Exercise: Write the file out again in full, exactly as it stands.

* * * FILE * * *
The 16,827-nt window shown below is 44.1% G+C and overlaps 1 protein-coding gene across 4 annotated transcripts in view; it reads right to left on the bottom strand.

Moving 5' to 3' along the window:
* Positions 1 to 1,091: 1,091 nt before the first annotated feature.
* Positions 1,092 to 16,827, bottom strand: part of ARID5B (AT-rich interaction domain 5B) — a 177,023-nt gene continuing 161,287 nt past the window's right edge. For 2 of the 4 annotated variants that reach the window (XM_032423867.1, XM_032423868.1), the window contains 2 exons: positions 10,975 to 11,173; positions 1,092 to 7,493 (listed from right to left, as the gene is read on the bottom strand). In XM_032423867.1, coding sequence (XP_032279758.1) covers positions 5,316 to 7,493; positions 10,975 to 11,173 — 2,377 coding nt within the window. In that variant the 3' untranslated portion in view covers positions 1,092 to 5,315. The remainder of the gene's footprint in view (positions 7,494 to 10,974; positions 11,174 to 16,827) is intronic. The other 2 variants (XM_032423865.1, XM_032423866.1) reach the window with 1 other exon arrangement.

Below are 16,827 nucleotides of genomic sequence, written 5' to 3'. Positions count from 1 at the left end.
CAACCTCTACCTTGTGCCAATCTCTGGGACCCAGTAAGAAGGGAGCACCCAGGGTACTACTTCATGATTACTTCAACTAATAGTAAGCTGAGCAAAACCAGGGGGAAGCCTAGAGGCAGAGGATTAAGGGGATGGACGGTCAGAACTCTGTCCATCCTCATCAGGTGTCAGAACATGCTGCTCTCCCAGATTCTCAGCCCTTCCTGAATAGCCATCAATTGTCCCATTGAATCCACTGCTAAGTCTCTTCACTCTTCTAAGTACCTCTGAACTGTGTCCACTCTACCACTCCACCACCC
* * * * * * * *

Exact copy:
The 16,827-nt window shown below is 44.1% G+C and overlaps 1 protein-coding gene across 4 annotated transcripts in view; it reads right to left on the bottom strand.

Moving 5' to 3' along the window:
* Positions 1 to 1,091: 1,091 nt before the first annotated feature.
* Positions 1,092 to 16,827, bottom strand: part of ARID5B (AT-rich interaction domain 5B) — a 177,023-nt gene continuing 161,287 nt past the window's right edge. For 2 of the 4 annotated variants that reach the window (XM_032423867.1, XM_032423868.1), the window contains 2 exons: positions 10,975 to 11,173; positions 1,092 to 7,493 (listed from right to left, as the gene is read on the bottom strand). In XM_032423867.1, coding sequence (XP_032279758.1) covers positions 5,316 to 7,493; positions 10,975 to 11,173 — 2,377 coding nt within the window. In that variant the 3' untranslated portion in view covers positions 1,092 to 5,315. The remainder of the gene's footprint in view (positions 7,494 to 10,974; positions 11,174 to 16,827) is intronic. The other 2 variants (XM_032423865.1, XM_032423866.1) reach the window with 1 other exon arrangement.

Below are 16,827 nucleotides of genomic sequence, written 5' to 3'. Positions count from 1 at the left end.
CAACCTCTACCTTGTGCCAATCTCTGGGACCCAGTAAGAAGGGAGCACCCAGGGTACTACTTCATGATTACTTCAACTAATAGTAAGCTGAGCAAAACCAGGGGGAAGCCTAGAGGCAGAGGATTAAGGGGATGGACGGTCAGAACTCTGTCCATCCTCATCAGGTGTCAGAACATGCTGCTCTCCCAGATTCTCAGCCCTTCCTGAATAGCCATCAATTGTCCCATTGAATCCACTGCTAAGTCTCTTCACTCTTCTAAGTACCTCTGAACTGTGTCCACTCTACCACTCCACCACCC